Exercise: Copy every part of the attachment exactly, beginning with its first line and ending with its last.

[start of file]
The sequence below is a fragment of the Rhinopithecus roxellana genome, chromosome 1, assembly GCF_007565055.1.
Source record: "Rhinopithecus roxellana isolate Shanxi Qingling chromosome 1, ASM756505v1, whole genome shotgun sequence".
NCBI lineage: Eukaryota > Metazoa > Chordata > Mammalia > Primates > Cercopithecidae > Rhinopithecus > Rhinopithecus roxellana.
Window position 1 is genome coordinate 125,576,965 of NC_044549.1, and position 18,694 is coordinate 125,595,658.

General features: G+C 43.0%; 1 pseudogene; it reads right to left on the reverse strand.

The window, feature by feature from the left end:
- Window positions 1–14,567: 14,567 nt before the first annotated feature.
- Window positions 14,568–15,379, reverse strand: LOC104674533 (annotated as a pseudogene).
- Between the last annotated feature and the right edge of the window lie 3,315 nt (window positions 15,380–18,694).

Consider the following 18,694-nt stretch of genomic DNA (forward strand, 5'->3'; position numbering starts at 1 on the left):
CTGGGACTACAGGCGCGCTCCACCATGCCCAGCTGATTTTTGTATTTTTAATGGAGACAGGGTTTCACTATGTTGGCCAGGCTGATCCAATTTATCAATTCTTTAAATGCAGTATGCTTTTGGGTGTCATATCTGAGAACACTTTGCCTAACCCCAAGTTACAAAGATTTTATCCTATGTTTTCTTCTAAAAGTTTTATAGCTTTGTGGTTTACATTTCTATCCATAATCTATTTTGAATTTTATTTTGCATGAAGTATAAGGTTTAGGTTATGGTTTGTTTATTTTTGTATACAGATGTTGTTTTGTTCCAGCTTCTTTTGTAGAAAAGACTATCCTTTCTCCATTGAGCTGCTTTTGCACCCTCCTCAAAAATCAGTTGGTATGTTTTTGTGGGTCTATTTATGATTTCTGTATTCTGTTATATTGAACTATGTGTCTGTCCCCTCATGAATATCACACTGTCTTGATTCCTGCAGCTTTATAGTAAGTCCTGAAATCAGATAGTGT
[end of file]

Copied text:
The sequence below is a fragment of the Rhinopithecus roxellana genome, chromosome 1, assembly GCF_007565055.1.
Source record: "Rhinopithecus roxellana isolate Shanxi Qingling chromosome 1, ASM756505v1, whole genome shotgun sequence".
NCBI lineage: Eukaryota > Metazoa > Chordata > Mammalia > Primates > Cercopithecidae > Rhinopithecus > Rhinopithecus roxellana.
Window position 1 is genome coordinate 125,576,965 of NC_044549.1, and position 18,694 is coordinate 125,595,658.

General features: G+C 43.0%; 1 pseudogene; it reads right to left on the reverse strand.

The window, feature by feature from the left end:
- Window positions 1–14,567: 14,567 nt before the first annotated feature.
- Window positions 14,568–15,379, reverse strand: LOC104674533 (annotated as a pseudogene).
- Between the last annotated feature and the right edge of the window lie 3,315 nt (window positions 15,380–18,694).

Consider the following 18,694-nt stretch of genomic DNA (forward strand, 5'->3'; position numbering starts at 1 on the left):
CTGGGACTACAGGCGCGCTCCACCATGCCCAGCTGATTTTTGTATTTTTAATGGAGACAGGGTTTCACTATGTTGGCCAGGCTGATCCAATTTATCAATTCTTTAAATGCAGTATGCTTTTGGGTGTCATATCTGAGAACACTTTGCCTAACCCCAAGTTACAAAGATTTTATCCTATGTTTTCTTCTAAAAGTTTTATAGCTTTGTGGTTTACATTTCTATCCATAATCTATTTTGAATTTTATTTTGCATGAAGTATAAGGTTTAGGTTATGGTTTGTTTATTTTTGTATACAGATGTTGTTTTGTTCCAGCTTCTTTTGTAGAAAAGACTATCCTTTCTCCATTGAGCTGCTTTTGCACCCTCCTCAAAAATCAGTTGGTATGTTTTTGTGGGTCTATTTATGATTTCTGTATTCTGTTATATTGAACTATGTGTCTGTCCCCTCATGAATATCACACTGTCTTGATTCCTGCAGCTTTATAGTAAGTCCTGAAATCAGATAGTGT